John William Menke was born on August 3, 1880, in Cincinnati, Ohio, where his family operated a saloon. In 1902, he went to Jersey City, N.J., where his brother Ben, employed as a watchmaker, secured employment for J.W.—or Bill, as he was usually known—at the same company.
During this time, the two brothers built a 34-foot yacht, which they named Cincy in honor of their hometown. For a time they operated small excursions in New York harbor.
The yacht was later placed aboard a railroad car and shipped to Pittsburgh, where it was launched into the Ohio River. Despite the frigid wintry weather, the Menke boys obtained a movie projector and headed downstream to Cincinnati, financing their journey by showing movies in stores and schools. They descended the river as far as Uniontown, Ky., where they became caught in the ice next to French’s New Sensation Showboat.
Capt. Callie French—notable for being one of the few women captains on the river—and the showboat crew proved to be very hospitable hosts. Before the week was out, Bill and Ben, and their motorboat Cincy, had been engaged as advance agents for the showboat’s coming season.
For the following eight years, the Menkes were employed by French’s New Sensation, touring the Ohio, Mississippi and other tributaries, distributing handbills and putting up posters to announce the eagerly awaited arrival of showboats by the residents of river towns.
In 1911, the Menkes purchased their first showboat, the Sunny South; they later changed the name to Hippodrome. This initial venture was followed by the acquisition of other theater boats, including the Greater New York Floating Palace, French’s New Sensation, Hollywood and, grandest of all, the Goldenrod (the largest showboat ever built, seating 1,400 patrons), which Capt. Bill Menke purchased from Capt. Ralph Emerson in 1922.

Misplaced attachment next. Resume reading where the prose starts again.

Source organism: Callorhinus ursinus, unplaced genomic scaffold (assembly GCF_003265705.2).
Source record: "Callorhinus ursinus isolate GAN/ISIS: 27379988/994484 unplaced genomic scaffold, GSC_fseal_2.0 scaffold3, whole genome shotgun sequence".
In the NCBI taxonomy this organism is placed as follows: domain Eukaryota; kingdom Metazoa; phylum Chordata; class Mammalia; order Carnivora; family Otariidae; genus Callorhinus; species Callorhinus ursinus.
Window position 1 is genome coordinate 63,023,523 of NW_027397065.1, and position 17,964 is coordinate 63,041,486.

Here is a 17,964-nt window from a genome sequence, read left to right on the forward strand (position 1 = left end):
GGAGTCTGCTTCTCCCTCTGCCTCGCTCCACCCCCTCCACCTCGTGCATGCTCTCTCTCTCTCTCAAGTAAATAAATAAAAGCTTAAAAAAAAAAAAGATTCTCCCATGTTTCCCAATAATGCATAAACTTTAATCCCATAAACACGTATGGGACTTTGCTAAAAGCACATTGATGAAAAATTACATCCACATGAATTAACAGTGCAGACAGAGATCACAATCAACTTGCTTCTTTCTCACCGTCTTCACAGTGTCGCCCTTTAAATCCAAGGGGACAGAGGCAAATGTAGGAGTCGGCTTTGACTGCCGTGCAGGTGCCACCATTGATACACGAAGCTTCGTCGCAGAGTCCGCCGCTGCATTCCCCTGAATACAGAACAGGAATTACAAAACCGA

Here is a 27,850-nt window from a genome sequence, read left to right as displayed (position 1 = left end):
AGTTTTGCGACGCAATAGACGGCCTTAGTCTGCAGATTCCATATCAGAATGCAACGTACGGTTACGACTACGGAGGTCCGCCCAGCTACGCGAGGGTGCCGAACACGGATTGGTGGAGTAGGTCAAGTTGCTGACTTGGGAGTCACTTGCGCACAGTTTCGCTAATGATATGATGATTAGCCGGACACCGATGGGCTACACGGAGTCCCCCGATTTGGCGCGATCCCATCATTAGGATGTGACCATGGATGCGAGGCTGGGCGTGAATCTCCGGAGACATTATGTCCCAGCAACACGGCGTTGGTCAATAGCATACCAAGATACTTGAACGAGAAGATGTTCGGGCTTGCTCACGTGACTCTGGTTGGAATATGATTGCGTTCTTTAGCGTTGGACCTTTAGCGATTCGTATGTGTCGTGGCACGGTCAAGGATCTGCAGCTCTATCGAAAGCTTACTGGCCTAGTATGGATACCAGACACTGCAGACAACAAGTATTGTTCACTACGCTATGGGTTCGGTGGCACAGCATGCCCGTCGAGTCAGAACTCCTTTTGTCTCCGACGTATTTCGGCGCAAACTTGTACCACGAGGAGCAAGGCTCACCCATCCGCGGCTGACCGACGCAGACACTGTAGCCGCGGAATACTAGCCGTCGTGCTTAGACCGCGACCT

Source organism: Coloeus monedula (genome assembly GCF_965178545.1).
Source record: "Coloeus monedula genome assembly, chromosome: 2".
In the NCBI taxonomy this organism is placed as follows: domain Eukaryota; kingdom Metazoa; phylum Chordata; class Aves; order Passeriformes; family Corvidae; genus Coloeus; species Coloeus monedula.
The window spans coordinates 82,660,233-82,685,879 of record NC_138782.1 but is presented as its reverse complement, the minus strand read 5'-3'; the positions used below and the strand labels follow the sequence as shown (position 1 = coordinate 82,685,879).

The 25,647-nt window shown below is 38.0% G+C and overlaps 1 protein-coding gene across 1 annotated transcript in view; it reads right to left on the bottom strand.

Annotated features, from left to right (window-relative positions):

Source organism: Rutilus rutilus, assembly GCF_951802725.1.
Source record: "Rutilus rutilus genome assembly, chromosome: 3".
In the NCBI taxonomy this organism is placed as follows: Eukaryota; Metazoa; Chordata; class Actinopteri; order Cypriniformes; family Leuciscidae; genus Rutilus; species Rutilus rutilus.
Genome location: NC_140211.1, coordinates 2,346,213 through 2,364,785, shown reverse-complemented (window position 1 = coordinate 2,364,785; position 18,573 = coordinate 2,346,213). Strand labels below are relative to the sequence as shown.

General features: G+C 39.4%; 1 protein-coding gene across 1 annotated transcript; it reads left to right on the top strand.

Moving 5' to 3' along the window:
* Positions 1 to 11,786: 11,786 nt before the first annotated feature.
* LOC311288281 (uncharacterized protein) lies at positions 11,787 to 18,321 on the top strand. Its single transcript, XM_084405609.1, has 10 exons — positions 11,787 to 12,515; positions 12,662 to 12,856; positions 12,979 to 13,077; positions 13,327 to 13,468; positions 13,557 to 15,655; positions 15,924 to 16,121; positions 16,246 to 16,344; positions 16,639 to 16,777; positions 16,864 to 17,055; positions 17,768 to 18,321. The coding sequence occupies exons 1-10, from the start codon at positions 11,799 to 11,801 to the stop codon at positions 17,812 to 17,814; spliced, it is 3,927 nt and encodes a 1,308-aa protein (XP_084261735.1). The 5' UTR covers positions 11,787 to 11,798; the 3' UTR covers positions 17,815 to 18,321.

Also involved in the operation of these showboats were two other siblings, Harry and Charles Menke. Capt. Bill took one of his showboats from New Orleans to Mobile, and his steam calliope was heard on the Alabama, Warrior and Tombigbee rivers. It was a profitable journey, but the captain related that the dangers of navigating the Gulf waves were not nearly as harrowing as fighting mosquitoes, and the adventure was never repeated.
The Goldenrod tied up at the St. Louis levee in October 1937 for a two-week stand. The melodramas proved so popular that Menke never again traveled with the showboat; he let go the mooring lines only once, in 1947, when the aged 1909 wooden hull was placed into a steel barge at the St. Louis Shipbuilding & Steel Company.
In 1951, when the movie “Show Boat” was released, Metro-Goldwyn-Mayer presented Menke with a thermometer-barometer set commemorating his long association with showboating.
Following a devastating fire aboard the Goldenrod on June 1, 1962, Capt. Menke found the burden of restoring his beloved riverboat too much to handle. In 1963, he sold the showboat to St. Louis advertising executive and riverboat enthusiast Frank Pierson. With a group of investors, Pierson restored the Goldenrod, reopening it to the public in 1965.
Capt. Menke continued to reside aboard the showboat until his death at age 87 on July 15, 1968. Services were conducted at the Old Cathedral on the St. Louis riverfront, with numerous members of the river community in attendance. The colorful captain is buried in Saints Peter and Paul Cemetery, where his tombstone bears an engraving of the showboat that made him famous on America’s waterways.
The Goldenrod, long out of business and a decade-long derelict at an Illinois River landing, was again destroyed by fire in 2017, making the Majestic (at Manchester, Ohio) the last remaining authentic showboat.
Editor’s note: For questions or suggestions regarding the Old Boat Column, Keith Norrington may be contacted by e-mail at email@example.com.